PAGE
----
Designing a truly effective WCM system is about much more than choosing the right tool. The overarching goal is to deliver the right content to the right audience at the right time. As the turnover of online information speeds up, building a successful WCM system requires a solid grasp of specific business goals and ongoing observation of customer experience.
When you lay out a Web content management architecture, consider the trends that are shaping the way we consume online information. The volume of content on the Web is growing at a rapid rate -- not just text, but rich media like images and video that must be managed differently. And while plenty of people still use laptops and even desktops, chances are they also want to access content through their mobile devices. The mobile trend is only gathering power, so companies need to be prepared with responsive design, and possibly a mobile-first mind-set for Web content.
All this ties into the growing importance of customer experience management as a way to create authentic relationships with website visitors and promote the company's brand. At a time when we are drowning in information on the Web, companies with a keen understanding of customers' experience with their websites and an ability to tailor Web content accordingly will have a better chance at survival.
How WCM is changing shape
A WCM system needs to do more than deliver a single version of content to a single channel. As mobility takes hold and the implications of the Internet of Things (IoT) loom on the horizon, WCM architecture must become more flexible and scalable in order to provide a positive experience to website visitors.
Expert advice on architecting WCM
The most important aspect of designing a WCM system is aligning the architecture with business goals and content strategy, which typically center on getting the right information to an audience as painlessly as possible. With an understanding of your audience's needs -- such as the devices they use, their locations and languages, and the types of information they seek -- other elements start to fall into place. Then it's time to build taxonomies and tagging systems that structure content in a way that makes sense for your audience.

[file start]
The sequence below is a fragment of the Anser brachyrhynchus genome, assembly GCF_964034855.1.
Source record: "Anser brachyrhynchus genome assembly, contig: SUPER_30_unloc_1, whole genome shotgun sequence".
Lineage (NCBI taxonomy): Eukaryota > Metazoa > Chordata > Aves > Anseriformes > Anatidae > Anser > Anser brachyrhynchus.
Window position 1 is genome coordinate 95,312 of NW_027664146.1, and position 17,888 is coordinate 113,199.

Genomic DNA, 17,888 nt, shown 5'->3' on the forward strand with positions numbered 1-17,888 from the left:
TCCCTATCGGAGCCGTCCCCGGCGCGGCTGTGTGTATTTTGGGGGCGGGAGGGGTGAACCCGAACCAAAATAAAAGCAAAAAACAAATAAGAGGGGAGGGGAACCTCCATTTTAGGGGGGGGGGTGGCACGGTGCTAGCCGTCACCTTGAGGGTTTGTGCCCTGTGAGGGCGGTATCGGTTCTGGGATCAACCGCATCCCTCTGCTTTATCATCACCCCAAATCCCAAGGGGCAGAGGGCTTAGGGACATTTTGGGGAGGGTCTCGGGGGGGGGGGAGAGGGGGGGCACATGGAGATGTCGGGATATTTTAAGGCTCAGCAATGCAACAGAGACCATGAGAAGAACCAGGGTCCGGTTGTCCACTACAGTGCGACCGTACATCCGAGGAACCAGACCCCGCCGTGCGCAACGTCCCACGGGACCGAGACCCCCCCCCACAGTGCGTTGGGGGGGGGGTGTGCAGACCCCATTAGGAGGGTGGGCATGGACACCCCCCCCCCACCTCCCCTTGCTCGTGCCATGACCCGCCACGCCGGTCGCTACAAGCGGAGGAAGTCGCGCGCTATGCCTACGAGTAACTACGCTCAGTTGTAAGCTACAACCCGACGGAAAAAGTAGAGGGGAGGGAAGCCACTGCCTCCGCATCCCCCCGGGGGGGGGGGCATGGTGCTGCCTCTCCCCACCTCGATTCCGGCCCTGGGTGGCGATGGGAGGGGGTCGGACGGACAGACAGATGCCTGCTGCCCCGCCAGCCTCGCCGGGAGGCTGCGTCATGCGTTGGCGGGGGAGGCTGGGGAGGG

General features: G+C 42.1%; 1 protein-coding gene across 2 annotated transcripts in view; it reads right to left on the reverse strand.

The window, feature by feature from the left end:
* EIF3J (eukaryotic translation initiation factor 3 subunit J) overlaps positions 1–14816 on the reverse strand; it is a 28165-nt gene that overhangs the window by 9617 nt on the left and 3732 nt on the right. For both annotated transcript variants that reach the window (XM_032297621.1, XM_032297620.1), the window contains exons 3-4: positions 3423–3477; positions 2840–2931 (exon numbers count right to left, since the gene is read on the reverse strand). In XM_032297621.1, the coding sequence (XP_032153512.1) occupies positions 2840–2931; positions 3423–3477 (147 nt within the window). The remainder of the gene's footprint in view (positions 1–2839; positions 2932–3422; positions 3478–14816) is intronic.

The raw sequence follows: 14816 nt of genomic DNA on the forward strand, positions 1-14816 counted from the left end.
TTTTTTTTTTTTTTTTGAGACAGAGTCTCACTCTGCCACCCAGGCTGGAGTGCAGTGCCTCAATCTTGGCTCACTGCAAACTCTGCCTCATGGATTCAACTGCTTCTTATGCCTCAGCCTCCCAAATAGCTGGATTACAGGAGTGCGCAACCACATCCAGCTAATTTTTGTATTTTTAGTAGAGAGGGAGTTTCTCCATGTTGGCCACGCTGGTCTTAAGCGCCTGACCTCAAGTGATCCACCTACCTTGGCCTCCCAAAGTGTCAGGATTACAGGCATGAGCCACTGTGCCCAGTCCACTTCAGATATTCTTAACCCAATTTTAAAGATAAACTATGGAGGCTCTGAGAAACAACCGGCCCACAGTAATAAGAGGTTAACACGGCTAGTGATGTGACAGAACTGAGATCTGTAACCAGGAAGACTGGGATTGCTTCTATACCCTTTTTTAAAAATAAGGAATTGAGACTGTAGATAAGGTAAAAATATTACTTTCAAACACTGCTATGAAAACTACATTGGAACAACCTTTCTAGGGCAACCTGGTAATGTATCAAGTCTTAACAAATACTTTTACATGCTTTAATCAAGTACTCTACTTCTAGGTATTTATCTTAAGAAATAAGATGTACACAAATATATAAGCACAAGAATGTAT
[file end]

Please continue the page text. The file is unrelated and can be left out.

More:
To design a WCM system that works, put plenty of thought into the underlying structures that will make content easy to navigate. Continue Reading
As with any Web content management system, SharePoint WCM must be designed with business goals and audience needs in mind. Continue Reading
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Tips for evaluating WCM tools
Once companies have a handle on the major trends that are driving Web content today and have outlined a WCM strategy supported by specific business goals, they might find it's time to select a new Web content management system or to add tools. Here are some final considerations companies should make before they decide to buy a WCM system.
Take your time when you're deciding on a WCM system to avoid snags like hidden costs and limited scalability. Continue Reading
Terms related to WCM architecture
Check out the definitions below to learn more about commonly used terms related to designing and architecting WCM.